“I discovered Santander actually had a venture fund, a $200m fund investing from Series A onwards in companies such as Kabbage, iZettle and MarketFinance. They were hiring for an analyst and I applied immediately. They were quite individual from the Bank, with separate offices in Shoreditch, Macbooks and, even, skateboards – I was sold! I had a great 18 months there and have now been at MMC for about three years, investing first cheques in companies from pre-seed through to Series A. I couldn’t be happier with the move into VC and I love finding and working with all our amazing founders.”

How accessible is the world of venture capital to women now? Is it improving?

“Whilst there is still a long way to go (women represent only 13% of decision makers in VC), this has progressed substantially over the last few years and I feel there is a genuine willingness to address the gender imbalance in the industry. It will take a while but a small improvement can set off a chain of events that increase the impact. For example, hiring a female investor to the team will likely result in a more diverse dealflow, and therefore portfolio, which is a step in the right direction to changing the whole balance and narrative of the industry.”

“Individuals in the VC community are making a huge impact in order to make the industry more accessible. All initiatives, from creating funds to solely invest in underrepresented founders and introducing female-only office hours to creating open documents and resources on how to get into VC, make a huge difference. Not only is there a lot more information out there but, as female founders and investors rise up, the whole industry feels more accessible to females. Following female VCs and founders on Twitter is a great place to start, both to soak up industry knowledge as well as make contacts and read more specific resources on how to break into VC.”


Katy Wigdahl, CEO of Speechmatics



“Personally I haven’t been held back in my career due to my gender – it hasn’t always been easy balancing family responsibilities and working in very male centric environments but I have always focused on the positives and kept a firm eye on my goals. I see a challenge as an opportunity to think differently.”

“That said, there is clearly a lack of diversity in technology which I have no doubt is limiting innovation. With regards to the male / female imbalance, I think there are three key challenges that we need to overcome:


1) Not enough girls aspire to get into the nuts and bolts of the technology industry – engineering, coding etc. The solution is more exposure to the potential of this industry from a young age at school and to make it a gender inclusive topic. 

2) Those that do want to get into the industry find it hard. The solution is to give women access to networks, role models and confidence – our female Head of Product Thuy Le is an incredible technologist – we need to shine a light on the brilliant women who are already succeeding.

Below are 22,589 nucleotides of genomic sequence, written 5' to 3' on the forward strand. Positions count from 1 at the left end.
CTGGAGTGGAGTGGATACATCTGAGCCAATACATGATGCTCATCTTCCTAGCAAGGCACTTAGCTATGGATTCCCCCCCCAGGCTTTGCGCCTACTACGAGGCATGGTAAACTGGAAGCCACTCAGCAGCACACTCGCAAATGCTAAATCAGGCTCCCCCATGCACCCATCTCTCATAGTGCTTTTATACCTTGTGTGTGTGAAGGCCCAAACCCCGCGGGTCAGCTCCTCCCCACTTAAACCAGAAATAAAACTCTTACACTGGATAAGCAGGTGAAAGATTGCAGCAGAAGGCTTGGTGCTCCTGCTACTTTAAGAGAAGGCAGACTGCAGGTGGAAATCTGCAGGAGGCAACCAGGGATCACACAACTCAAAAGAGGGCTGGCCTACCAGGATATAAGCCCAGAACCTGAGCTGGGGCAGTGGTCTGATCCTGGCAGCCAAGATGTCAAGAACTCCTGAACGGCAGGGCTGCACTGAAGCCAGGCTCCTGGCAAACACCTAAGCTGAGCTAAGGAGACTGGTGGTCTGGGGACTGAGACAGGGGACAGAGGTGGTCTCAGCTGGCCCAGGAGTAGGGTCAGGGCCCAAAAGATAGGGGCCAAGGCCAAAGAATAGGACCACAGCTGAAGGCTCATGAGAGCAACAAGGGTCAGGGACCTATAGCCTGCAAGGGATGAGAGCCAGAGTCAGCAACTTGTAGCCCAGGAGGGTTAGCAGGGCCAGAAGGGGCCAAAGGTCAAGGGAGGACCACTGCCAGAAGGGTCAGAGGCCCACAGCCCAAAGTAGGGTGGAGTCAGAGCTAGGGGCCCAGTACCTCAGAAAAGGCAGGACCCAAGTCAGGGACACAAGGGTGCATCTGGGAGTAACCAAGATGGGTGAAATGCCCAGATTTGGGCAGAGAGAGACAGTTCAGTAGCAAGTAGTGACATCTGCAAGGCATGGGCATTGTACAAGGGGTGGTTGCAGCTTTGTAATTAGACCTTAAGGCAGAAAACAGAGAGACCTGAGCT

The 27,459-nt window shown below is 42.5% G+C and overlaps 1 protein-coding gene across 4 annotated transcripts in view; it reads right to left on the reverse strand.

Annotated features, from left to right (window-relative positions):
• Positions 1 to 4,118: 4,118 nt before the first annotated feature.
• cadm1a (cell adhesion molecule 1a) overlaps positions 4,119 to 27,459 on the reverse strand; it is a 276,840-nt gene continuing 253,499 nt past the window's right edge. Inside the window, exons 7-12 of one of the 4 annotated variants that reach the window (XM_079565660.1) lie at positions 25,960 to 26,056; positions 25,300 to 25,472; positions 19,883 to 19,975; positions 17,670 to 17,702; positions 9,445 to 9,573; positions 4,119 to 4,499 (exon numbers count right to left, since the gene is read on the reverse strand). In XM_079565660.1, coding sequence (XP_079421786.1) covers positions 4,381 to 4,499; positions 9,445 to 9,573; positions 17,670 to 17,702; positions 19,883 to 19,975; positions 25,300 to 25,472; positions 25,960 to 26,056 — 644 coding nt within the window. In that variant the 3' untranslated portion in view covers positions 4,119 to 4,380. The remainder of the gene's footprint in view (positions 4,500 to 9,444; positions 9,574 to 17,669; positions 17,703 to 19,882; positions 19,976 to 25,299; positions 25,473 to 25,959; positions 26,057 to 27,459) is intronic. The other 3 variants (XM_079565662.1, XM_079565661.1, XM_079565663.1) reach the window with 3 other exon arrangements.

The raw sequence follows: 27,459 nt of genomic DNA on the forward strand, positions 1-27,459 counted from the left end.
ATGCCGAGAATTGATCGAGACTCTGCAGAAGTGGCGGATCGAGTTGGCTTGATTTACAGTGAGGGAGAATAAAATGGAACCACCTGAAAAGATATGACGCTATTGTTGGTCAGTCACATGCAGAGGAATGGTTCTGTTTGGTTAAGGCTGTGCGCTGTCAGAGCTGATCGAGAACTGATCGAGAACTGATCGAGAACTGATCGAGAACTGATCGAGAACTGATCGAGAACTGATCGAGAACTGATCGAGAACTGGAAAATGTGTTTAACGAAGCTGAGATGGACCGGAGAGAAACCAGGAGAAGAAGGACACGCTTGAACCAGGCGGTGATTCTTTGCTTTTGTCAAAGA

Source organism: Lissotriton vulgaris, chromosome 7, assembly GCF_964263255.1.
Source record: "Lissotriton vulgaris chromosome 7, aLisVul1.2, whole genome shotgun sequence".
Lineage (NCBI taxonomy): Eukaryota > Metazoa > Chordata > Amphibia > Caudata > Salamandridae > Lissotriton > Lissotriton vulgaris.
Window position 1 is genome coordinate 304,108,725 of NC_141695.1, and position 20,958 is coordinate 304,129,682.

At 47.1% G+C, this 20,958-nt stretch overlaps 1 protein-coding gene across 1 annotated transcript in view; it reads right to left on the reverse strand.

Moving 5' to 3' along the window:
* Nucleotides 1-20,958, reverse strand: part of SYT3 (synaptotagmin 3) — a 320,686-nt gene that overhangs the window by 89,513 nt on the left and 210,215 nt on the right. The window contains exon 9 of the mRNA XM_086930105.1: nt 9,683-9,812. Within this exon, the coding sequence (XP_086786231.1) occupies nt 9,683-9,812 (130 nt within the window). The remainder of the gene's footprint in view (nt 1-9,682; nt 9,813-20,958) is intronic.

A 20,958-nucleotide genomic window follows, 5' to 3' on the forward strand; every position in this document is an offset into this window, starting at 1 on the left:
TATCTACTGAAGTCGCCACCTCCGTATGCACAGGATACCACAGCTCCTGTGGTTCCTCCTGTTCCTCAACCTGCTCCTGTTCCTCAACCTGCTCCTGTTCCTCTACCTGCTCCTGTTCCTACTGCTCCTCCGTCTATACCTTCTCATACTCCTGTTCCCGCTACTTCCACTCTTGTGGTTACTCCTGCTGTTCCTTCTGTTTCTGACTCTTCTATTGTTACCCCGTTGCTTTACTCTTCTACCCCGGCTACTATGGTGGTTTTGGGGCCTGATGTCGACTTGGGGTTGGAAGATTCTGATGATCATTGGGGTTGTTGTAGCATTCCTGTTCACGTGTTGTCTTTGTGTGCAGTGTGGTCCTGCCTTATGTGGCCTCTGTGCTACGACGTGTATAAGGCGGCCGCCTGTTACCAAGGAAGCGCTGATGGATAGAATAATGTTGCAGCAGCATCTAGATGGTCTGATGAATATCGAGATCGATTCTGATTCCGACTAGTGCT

3) People think working in tech is just engineering and coding but that couldn’t be less the case. If you think of the most successful technology brands, there are huge teams in brand and marketing, HR, customer insight, sales etc – we need to shift the conversation to show the varied career options there are in this market.” 


Blessing Ijoma, CEO at Hourspent

Ijoma Blessing


How did you get into tech?

“It was in a Cybercafé. The initial plan was to learn how to use a computer. As a newbie back then, I got fascinated seeing so many computers, tabs popping up as users navigate around what I had no idea of. When I started learning how to use a computer, I got to know about the internet. I realized it was more than just punching on my keyboard, it’s an access to a world of opportunities, to learn, create and nurture whatever I can think of. I diverted to learning HTML, CSS and JS and then kick start my freelance career before founding Hourspent.”


Are you well represented?

“Generally, women are under-represented in the tech industry. I’ve had my share of the pie and still do. The worst scenarios are some “opportunities” made to appear like they’re doing you favors while it’s the other way round.”


How can we get more women in tech?

“It is more of a collective effort. Encouraging more women to go into tech is not enough. Educating women is key, but that is not enough too. Can companies, institutions, and the government erase unconscious bias towards women? While driving, I tend to avoid roads we often do experience gridlock on. On many occasions, I had to drive back once there is traffic congestion. No one wants to get stuck on the road for hours, and it’s frustrating if other lanes are moving except the one you are on. Knowing that I’ll be working twice as hard as my male colleague and still not be appreciated let alone be promoted can be frustrating. Who loves frustration? So, I’ll likely “drive back”. A lot of women are in this shoe. Since they’ll likely “drive back”, they can’t be what they can’t see. If we can tackle unconscious bias in hiring, investments, etc., the road will be clear for us to drive through, though there may be potholes, that’s just fine.”